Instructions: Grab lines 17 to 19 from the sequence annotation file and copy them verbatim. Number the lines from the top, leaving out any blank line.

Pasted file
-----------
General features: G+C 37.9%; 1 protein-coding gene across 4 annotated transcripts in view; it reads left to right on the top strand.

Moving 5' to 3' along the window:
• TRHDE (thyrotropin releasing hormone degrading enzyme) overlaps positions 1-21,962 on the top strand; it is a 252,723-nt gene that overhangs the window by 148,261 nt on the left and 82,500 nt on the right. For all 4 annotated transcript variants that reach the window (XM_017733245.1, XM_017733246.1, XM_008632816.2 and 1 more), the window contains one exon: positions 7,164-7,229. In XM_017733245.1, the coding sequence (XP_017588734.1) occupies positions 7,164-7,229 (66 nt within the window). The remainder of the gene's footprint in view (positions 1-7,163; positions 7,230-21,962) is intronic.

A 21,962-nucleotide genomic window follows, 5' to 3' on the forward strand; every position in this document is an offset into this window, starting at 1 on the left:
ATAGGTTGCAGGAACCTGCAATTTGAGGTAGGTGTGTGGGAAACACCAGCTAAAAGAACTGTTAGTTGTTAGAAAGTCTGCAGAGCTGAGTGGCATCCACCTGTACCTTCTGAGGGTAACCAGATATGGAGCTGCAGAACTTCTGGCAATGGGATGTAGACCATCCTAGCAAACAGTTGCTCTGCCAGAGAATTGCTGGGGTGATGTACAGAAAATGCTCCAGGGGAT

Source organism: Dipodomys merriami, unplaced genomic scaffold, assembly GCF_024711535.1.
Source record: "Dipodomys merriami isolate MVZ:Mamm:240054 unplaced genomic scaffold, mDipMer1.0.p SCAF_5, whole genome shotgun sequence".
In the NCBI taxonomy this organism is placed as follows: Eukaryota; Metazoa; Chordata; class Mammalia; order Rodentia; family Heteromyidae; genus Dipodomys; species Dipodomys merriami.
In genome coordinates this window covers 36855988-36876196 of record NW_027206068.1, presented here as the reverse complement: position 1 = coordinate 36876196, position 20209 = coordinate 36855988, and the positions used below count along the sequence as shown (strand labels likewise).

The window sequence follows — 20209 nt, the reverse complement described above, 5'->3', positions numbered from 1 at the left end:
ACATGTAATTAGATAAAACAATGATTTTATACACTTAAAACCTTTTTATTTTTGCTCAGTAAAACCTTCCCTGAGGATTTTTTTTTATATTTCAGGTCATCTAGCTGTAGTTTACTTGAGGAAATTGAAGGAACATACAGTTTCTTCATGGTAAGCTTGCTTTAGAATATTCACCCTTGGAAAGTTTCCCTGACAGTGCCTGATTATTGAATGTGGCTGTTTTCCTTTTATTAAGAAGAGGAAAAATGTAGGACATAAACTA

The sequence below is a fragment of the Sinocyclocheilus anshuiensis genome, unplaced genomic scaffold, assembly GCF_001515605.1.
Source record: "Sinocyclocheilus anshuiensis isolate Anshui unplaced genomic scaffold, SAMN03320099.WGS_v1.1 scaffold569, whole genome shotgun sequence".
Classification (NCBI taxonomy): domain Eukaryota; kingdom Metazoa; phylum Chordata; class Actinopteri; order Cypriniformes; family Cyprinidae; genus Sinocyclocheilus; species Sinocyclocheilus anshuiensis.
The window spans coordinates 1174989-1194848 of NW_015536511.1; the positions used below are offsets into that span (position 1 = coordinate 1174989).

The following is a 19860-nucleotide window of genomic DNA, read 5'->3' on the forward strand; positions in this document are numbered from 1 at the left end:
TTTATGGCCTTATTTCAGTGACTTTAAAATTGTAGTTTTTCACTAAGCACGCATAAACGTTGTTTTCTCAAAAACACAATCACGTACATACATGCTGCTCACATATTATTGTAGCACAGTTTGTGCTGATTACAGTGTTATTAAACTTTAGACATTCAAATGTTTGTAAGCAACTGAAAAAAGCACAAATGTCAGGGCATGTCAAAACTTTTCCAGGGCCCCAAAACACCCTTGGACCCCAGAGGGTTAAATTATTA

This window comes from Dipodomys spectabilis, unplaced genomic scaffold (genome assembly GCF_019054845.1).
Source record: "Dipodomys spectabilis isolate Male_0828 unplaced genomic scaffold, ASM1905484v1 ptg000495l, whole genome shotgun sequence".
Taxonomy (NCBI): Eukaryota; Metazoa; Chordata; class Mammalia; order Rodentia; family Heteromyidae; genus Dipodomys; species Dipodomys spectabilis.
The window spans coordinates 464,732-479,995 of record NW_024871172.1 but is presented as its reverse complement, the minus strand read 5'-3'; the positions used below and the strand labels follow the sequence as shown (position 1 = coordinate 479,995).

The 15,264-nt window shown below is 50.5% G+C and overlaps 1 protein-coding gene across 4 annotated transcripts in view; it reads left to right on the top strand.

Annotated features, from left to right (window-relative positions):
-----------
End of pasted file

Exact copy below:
TTTATGGCCTTATTTCAGTGACTTTAAAATTGTAGTTTTTCACTAAGCACGCATAAACGTTGTTTTCTCAAAAACACAATCACGTACATACATGCTGCTCACATATTATTGTAGCACAGTTTGTGCTGATTACAGTGTTATTAAACTTTAGACATTCAAATGTTTGTAAGCAACTGAAAAAAGCACAAATGTCAGGGCATGTCAAAACTTTTCCAGGGCCCCAAAACACCCTTGGACCCCAGAGGGTTAAATTATTA

This window comes from Dipodomys spectabilis, unplaced genomic scaffold (genome assembly GCF_019054845.1).
Source record: "Dipodomys spectabilis isolate Male_0828 unplaced genomic scaffold, ASM1905484v1 ptg000495l, whole genome shotgun sequence".